The government issued guidance, which basically told everyone to stay at home.
Michael Gove then told the nation ‘stay at home, children too’. (Precis!)
Michael Gove later said he hadn’t been clear enough and said ‘children can move between their parents houses’.
In actual fact, Michael Gove had been abundantly clear the first time around – he had interpreted the PM’s words exactly as they appeared in the public address on 23rd March 2020 – ‘stay at home, don’t have contact with anyone who does not live with you, including family’. That’s a fairly clear statement. He should just have said ‘my information was incorrect, sorry, here’s the accurate interpretation’. What is it with politicians and their inability to accept they got something wrong?
The reality is that some children have their homes in separate places and as of necessity, or by court order, they have to move between the two homes. Court orders have to be followed – unless the parents agree together a different route. So the first point with all of this is to have a discussion with the other parent to see what their thoughts and feelings are about contact continuing during this pandemic. Find out their fears, their worries, concerns and do your best to allay them.
Sensible parents might decide, for their children’s wellbeing and immediate safety, to agree to them staying in one place whilst the lockdown is in place. Missed time with the other parent can be made up when the panic is over. Phone or video calls can be made to keep in contact, creativeness can be employed to engage with children living in another household, such as playing games via video calls, jointly having a movie night in separate homes with a video call ongoing for chat and laughter…the possibilities are endless. Not ideal, but definitely not the end of the world either.
Less sensible parents, or those of the persuasian that their own needs and interests come first, are likely to continue to insist on having their children to stay. This is fine if you and your children are healthy and not in high risk groups – or there are no high risk groups in either household. But if there are high risk individuals in either household, you really need to think twice about whether your insistence on contact going ahead is about the best interests of your child, or whether you are being self-serving.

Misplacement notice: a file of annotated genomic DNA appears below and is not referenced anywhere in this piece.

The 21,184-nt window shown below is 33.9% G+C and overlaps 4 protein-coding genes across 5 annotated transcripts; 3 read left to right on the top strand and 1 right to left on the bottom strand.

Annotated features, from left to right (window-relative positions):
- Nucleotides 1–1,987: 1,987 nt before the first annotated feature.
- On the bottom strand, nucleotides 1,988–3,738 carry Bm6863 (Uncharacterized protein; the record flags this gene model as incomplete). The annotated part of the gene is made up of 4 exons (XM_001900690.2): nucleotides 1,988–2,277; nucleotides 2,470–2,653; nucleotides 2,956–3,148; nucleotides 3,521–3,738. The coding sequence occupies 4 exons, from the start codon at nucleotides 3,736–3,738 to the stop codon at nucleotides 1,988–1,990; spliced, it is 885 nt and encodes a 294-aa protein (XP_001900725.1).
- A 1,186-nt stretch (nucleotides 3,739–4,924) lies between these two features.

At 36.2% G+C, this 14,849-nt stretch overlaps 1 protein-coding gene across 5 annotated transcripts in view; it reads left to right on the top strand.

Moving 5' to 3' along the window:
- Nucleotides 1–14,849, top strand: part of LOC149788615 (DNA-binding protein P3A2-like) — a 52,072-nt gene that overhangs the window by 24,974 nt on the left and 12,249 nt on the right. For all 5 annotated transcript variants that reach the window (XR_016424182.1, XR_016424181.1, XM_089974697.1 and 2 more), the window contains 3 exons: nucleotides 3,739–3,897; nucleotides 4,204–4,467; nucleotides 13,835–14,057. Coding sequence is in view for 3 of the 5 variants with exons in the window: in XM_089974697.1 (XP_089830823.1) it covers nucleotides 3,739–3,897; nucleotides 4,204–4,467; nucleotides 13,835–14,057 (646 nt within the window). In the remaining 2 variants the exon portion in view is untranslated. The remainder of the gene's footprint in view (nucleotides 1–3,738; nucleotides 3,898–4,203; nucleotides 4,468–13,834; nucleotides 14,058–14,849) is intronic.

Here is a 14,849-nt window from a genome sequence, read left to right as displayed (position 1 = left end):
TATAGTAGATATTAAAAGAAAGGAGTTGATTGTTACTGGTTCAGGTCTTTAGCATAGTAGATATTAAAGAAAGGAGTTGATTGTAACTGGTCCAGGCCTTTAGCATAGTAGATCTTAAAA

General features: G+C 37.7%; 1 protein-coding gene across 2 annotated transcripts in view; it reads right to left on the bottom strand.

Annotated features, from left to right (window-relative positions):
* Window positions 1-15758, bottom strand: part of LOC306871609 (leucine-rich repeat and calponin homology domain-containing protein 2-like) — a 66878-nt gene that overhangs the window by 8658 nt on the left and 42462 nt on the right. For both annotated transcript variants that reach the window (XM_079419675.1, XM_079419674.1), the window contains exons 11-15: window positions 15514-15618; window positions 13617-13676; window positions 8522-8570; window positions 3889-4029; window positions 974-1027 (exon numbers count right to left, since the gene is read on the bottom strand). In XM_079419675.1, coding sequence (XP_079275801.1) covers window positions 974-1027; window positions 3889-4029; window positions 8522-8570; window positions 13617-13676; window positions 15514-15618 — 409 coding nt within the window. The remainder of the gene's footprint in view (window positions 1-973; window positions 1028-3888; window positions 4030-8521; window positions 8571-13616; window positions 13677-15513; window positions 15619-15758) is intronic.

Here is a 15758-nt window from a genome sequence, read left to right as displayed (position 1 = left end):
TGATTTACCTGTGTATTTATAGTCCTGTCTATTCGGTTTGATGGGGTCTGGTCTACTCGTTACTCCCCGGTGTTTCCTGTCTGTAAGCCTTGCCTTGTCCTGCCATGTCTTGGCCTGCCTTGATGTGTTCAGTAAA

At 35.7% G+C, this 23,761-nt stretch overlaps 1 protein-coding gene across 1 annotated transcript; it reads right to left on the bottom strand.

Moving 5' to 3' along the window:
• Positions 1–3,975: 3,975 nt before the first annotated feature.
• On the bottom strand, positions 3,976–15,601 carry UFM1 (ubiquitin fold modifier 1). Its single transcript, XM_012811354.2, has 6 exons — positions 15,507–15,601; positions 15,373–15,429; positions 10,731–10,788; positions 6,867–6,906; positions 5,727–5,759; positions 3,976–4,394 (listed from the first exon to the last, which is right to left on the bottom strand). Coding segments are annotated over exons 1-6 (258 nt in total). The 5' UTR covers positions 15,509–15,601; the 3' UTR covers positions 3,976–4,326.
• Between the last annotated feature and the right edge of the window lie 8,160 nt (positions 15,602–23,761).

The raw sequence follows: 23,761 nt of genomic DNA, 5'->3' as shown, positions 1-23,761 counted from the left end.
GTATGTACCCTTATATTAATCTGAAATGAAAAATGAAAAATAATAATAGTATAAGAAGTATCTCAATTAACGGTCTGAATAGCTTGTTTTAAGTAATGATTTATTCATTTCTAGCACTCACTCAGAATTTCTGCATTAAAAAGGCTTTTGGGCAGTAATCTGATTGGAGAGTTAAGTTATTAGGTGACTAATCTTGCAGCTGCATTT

If your children come once a fortnight overnight or for the weekend, have another think – can you really not manage with some of the above creative suggestions for a few weeks?
It is obviously different if you generally have 50/50 care, or if you’re a keyworker and need to be at work and the other parent normally provides childcare. Again, this is about the parents jointly making sensible decisions about THEIR children.
To be clear, even in these uncertain times, when there is the certainty of a court order, you as parents still have the choice to change whatever is in that court order.
A court order is only binding on you whilst you can’t agree. The moment the two of you can agree alternative/different arrangements, you can forget about the court order. It’s there to make a decision when the two of you are at odds.
Be sure to get the court order varied if you come to another agreement though!
In conclusion, at this present time, the government are saying that where there is a child arrangements order in place that the arrangements must continue in the absence of agreement between the parents to do something different.
Do something different – think about your children and only stick to the order when you can’t agree to do something that may be more favourable to your child’s long term interests.